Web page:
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The Gut-Skin Connection Series 1: Heal your Gut, Heal your Skin.


Our skin. It’s our largest organ. We can see, touch, and feel the health of our skin on a daily basis, but when our skin has a reaction- acne, eczema, rosacea, dermatitis, inflammatory skin conditions, etc., the first thing we normally do is rush to the store to buy topical lotions, pills, or spot treatment creams to quickly fix the imperfection. However, we should be looking a little deeper into what is actually causing these skin issues…and you may be surprised to hear the answer is actually in our gut.

You are what you eat. We hear this saying a lot. But is this really true? Does what we eat, drink, and put into our bodies really have that big of an effect on our skin? The answer is yes. We are not necessarily what we eat, but more what our bodies are able to absorb and use from what we eat. The condition of your skin is a wonderful tool to be able to read what is going on inside of you, as skin conditions are normally a sign of something else going on in your body. Inflammation begins in the gut, and digestion is the root of our health. Let’s explore this further.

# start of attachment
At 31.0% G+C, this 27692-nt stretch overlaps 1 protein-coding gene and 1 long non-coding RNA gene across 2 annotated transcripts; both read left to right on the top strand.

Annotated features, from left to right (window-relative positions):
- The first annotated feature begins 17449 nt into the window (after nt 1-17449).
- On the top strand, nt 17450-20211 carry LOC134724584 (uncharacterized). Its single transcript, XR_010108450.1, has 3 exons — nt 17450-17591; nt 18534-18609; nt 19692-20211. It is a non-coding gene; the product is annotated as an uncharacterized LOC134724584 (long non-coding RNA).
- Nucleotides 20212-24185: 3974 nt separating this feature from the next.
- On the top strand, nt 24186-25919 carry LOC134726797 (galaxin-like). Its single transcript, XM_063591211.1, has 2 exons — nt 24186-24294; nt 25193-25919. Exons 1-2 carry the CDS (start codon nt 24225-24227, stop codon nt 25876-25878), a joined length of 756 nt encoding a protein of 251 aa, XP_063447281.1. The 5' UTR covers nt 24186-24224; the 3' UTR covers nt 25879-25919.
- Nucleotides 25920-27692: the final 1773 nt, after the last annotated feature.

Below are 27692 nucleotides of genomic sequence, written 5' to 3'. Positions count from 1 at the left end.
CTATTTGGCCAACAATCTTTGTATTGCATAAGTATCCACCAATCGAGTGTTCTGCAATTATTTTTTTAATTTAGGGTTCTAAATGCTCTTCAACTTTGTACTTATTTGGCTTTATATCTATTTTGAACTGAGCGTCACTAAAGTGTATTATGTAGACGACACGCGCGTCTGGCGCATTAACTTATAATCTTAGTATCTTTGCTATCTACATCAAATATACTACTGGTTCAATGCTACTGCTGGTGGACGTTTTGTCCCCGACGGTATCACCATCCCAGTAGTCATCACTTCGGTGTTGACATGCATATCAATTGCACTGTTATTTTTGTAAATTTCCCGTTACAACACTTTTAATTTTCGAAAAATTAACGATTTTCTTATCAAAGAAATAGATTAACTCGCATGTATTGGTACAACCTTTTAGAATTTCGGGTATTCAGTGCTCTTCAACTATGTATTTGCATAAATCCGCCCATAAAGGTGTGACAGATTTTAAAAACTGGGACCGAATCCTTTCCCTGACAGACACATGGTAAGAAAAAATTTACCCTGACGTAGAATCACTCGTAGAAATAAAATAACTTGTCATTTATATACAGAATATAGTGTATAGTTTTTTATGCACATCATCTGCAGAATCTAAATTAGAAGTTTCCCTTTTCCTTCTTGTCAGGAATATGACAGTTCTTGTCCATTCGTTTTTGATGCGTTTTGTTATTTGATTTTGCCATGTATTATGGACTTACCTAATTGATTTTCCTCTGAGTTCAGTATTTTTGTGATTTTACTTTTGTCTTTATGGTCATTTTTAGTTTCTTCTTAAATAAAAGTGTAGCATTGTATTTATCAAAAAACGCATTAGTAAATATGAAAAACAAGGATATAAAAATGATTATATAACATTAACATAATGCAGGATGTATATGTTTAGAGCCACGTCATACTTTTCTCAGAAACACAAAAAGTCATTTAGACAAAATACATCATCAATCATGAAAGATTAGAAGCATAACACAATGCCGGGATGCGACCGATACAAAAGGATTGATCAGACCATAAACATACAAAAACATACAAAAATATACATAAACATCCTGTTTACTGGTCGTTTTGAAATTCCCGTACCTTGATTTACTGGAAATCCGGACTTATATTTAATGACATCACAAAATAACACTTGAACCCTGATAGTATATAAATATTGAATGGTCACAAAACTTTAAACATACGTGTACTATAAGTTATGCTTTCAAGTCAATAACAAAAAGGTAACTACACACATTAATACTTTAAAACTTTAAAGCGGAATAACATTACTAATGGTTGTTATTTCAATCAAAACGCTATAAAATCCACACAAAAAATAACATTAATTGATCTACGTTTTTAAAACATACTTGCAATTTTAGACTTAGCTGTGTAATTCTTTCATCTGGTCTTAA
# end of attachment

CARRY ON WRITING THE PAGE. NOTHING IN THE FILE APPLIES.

To begin, what is the function of our gut? Oxford Textbook of Medicine explains it perfectly- “Its function is the transport, digestion, and elimination of ingested material to supply nutrients, vitamins, minerals, and electrolytes that are essential for life, together with the protection of the rest of the body from injurious or allergenic material.” ([i])  Basically, its job is to take whatever you put into your body, break it down, sort out the good and bad bacteria, supply your body with what nutrients it needs, and get rid of the rest. That’s a pretty big task!

When we are suffering from poor gut health and function, we are not absorbing properly, and when we are not absorbing properly, our bodies start to prioritize where our nutrients get used. The reason that we notice changes in our skin, hair and nails first is because our body will always protect and supply our most vital organs first- heart, lungs, brain.  If we are not absorbing nutrients properly during our digestive process, this does not leave enough nutrients for beautiful glowing skin, healthy hair, and strong resilient nails- resulting in poor conditions.